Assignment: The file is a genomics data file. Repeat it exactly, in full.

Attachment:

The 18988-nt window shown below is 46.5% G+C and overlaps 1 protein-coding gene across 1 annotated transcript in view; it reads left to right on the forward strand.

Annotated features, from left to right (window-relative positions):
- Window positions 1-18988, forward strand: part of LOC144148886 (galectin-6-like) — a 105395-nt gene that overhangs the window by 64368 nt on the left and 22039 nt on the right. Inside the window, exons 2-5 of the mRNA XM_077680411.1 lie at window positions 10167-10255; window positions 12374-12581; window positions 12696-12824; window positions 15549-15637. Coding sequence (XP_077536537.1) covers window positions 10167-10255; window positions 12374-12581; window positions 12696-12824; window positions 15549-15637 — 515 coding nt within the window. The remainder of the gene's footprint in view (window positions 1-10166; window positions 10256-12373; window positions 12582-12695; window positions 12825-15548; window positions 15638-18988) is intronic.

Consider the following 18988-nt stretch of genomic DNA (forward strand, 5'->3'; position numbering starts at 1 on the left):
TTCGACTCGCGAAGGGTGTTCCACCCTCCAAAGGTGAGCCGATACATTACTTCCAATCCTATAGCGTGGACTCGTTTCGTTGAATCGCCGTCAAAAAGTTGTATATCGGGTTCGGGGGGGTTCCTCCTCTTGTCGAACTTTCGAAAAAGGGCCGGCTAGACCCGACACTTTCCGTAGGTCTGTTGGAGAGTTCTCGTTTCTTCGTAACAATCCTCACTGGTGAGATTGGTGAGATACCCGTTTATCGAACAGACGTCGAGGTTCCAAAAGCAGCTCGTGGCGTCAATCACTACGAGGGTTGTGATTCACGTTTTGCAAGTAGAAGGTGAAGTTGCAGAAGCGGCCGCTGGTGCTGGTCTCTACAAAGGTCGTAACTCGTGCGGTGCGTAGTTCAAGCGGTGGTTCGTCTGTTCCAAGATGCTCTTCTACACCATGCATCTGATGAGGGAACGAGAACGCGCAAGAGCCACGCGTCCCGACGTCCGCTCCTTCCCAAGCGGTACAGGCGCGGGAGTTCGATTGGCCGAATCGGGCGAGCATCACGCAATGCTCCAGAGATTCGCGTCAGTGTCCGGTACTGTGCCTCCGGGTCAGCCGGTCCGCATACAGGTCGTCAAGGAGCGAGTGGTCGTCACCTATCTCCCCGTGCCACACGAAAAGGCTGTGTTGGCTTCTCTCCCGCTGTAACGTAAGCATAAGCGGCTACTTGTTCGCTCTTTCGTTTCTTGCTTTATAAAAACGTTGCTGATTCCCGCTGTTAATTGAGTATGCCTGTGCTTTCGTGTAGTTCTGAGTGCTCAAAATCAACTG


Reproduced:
The 18988-nt window shown below is 46.5% G+C and overlaps 1 protein-coding gene across 1 annotated transcript in view; it reads left to right on the forward strand.

Annotated features, from left to right (window-relative positions):
- Window positions 1-18988, forward strand: part of LOC144148886 (galectin-6-like) — a 105395-nt gene that overhangs the window by 64368 nt on the left and 22039 nt on the right. Inside the window, exons 2-5 of the mRNA XM_077680411.1 lie at window positions 10167-10255; window positions 12374-12581; window positions 12696-12824; window positions 15549-15637. Coding sequence (XP_077536537.1) covers window positions 10167-10255; window positions 12374-12581; window positions 12696-12824; window positions 15549-15637 — 515 coding nt within the window. The remainder of the gene's footprint in view (window positions 1-10166; window positions 10256-12373; window positions 12582-12695; window positions 12825-15548; window positions 15638-18988) is intronic.

Consider the following 18988-nt stretch of genomic DNA (forward strand, 5'->3'; position numbering starts at 1 on the left):
TTCGACTCGCGAAGGGTGTTCCACCCTCCAAAGGTGAGCCGATACATTACTTCCAATCCTATAGCGTGGACTCGTTTCGTTGAATCGCCGTCAAAAAGTTGTATATCGGGTTCGGGGGGGTTCCTCCTCTTGTCGAACTTTCGAAAAAGGGCCGGCTAGACCCGACACTTTCCGTAGGTCTGTTGGAGAGTTCTCGTTTCTTCGTAACAATCCTCACTGGTGAGATTGGTGAGATACCCGTTTATCGAACAGACGTCGAGGTTCCAAAAGCAGCTCGTGGCGTCAATCACTACGAGGGTTGTGATTCACGTTTTGCAAGTAGAAGGTGAAGTTGCAGAAGCGGCCGCTGGTGCTGGTCTCTACAAAGGTCGTAACTCGTGCGGTGCGTAGTTCAAGCGGTGGTTCGTCTGTTCCAAGATGCTCTTCTACACCATGCATCTGATGAGGGAACGAGAACGCGCAAGAGCCACGCGTCCCGACGTCCGCTCCTTCCCAAGCGGTACAGGCGCGGGAGTTCGATTGGCCGAATCGGGCGAGCATCACGCAATGCTCCAGAGATTCGCGTCAGTGTCCGGTACTGTGCCTCCGGGTCAGCCGGTCCGCATACAGGTCGTCAAGGAGCGAGTGGTCGTCACCTATCTCCCCGTGCCACACGAAAAGGCTGTGTTGGCTTCTCTCCCGCTGTAACGTAAGCATAAGCGGCTACTTGTTCGCTCTTTCGTTTCTTGCTTTATAAAAACGTTGCTGATTCCCGCTGTTAATTGAGTATGCCTGTGCTTTCGTGTAGTTCTGAGTGCTCAAAATCAACTG